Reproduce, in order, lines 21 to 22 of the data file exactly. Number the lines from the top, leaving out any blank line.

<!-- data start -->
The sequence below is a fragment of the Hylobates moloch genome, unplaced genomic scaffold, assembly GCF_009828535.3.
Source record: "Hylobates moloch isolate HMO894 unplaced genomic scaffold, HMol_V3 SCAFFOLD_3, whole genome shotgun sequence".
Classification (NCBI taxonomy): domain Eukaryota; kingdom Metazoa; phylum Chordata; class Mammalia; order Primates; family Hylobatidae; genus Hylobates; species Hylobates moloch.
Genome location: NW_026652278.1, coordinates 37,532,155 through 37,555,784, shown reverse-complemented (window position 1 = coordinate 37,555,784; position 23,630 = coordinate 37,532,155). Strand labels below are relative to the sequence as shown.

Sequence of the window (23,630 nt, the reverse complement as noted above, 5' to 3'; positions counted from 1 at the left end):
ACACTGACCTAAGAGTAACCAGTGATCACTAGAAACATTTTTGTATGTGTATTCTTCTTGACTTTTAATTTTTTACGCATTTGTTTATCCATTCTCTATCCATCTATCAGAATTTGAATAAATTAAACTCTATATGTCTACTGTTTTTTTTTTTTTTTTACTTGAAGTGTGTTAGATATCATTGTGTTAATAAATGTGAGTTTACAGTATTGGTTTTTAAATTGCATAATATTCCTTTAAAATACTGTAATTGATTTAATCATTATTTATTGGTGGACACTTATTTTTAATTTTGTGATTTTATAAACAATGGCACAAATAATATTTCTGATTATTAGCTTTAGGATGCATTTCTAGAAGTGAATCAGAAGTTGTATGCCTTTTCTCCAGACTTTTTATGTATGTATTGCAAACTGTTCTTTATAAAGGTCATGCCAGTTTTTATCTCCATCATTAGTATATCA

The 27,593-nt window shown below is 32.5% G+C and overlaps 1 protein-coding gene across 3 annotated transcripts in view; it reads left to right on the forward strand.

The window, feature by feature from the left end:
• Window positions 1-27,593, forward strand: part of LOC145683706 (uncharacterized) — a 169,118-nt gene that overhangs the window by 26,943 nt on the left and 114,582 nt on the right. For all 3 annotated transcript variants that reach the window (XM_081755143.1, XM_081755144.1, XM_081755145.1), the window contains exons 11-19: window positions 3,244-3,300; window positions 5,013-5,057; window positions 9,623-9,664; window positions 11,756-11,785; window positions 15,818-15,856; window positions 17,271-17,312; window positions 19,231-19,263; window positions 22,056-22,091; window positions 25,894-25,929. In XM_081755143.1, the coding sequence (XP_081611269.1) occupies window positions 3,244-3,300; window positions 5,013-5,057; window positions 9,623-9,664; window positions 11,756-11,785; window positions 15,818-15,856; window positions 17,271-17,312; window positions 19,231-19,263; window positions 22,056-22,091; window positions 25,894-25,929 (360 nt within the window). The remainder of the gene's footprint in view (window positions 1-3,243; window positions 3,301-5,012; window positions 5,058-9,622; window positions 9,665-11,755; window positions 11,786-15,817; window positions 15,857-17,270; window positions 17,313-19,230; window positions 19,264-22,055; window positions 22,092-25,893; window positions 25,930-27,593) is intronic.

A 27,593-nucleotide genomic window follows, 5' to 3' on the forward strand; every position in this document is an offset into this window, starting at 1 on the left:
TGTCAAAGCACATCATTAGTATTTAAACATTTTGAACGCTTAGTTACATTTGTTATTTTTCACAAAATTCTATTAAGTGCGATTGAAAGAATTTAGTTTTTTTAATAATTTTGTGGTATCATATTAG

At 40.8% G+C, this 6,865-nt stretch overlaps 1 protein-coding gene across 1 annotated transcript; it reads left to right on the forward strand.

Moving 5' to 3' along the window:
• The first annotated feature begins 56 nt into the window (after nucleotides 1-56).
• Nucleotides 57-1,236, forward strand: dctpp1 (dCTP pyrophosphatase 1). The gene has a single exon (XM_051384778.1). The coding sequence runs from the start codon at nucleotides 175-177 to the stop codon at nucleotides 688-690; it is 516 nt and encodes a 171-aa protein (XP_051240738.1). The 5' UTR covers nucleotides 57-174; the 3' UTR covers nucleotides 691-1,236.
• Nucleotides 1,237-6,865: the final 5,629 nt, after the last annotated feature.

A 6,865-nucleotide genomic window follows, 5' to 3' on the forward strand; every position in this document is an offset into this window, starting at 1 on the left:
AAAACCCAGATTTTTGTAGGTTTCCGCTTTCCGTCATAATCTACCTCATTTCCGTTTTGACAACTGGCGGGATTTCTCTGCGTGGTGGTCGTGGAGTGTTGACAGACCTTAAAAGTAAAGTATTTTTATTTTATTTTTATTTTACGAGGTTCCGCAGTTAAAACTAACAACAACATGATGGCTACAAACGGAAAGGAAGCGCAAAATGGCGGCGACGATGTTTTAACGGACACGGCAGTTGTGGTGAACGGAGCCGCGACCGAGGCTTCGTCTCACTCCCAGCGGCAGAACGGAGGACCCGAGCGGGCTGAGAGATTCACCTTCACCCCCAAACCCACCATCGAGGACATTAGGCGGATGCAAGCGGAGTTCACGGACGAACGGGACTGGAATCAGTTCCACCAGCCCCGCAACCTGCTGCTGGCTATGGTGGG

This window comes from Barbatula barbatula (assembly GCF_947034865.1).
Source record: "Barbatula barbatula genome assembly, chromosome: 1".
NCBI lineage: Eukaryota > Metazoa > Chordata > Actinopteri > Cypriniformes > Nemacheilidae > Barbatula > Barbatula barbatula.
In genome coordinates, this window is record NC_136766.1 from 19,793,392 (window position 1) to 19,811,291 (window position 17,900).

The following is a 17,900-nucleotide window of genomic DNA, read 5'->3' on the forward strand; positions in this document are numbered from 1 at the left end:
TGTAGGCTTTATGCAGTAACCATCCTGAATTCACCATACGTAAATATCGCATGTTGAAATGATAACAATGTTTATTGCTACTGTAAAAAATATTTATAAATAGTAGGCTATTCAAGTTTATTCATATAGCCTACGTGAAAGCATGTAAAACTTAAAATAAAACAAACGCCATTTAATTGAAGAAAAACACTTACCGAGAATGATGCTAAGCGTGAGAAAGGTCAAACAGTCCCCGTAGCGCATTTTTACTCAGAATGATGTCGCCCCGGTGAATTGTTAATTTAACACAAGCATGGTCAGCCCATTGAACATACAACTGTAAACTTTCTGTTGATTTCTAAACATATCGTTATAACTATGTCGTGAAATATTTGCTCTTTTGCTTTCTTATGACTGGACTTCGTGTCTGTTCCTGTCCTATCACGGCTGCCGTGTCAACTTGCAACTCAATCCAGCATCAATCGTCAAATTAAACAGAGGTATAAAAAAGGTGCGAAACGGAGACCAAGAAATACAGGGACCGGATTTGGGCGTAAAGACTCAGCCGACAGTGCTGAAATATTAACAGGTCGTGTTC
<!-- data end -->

NCBI lineage: Eukaryota > Metazoa > Chordata > Actinopteri > Cypriniformes > Nemacheilidae > Barbatula > Barbatula barbatula.
In genome coordinates, this window is record NC_136766.1 from 19,793,392 (window position 1) to 19,811,291 (window position 17,900).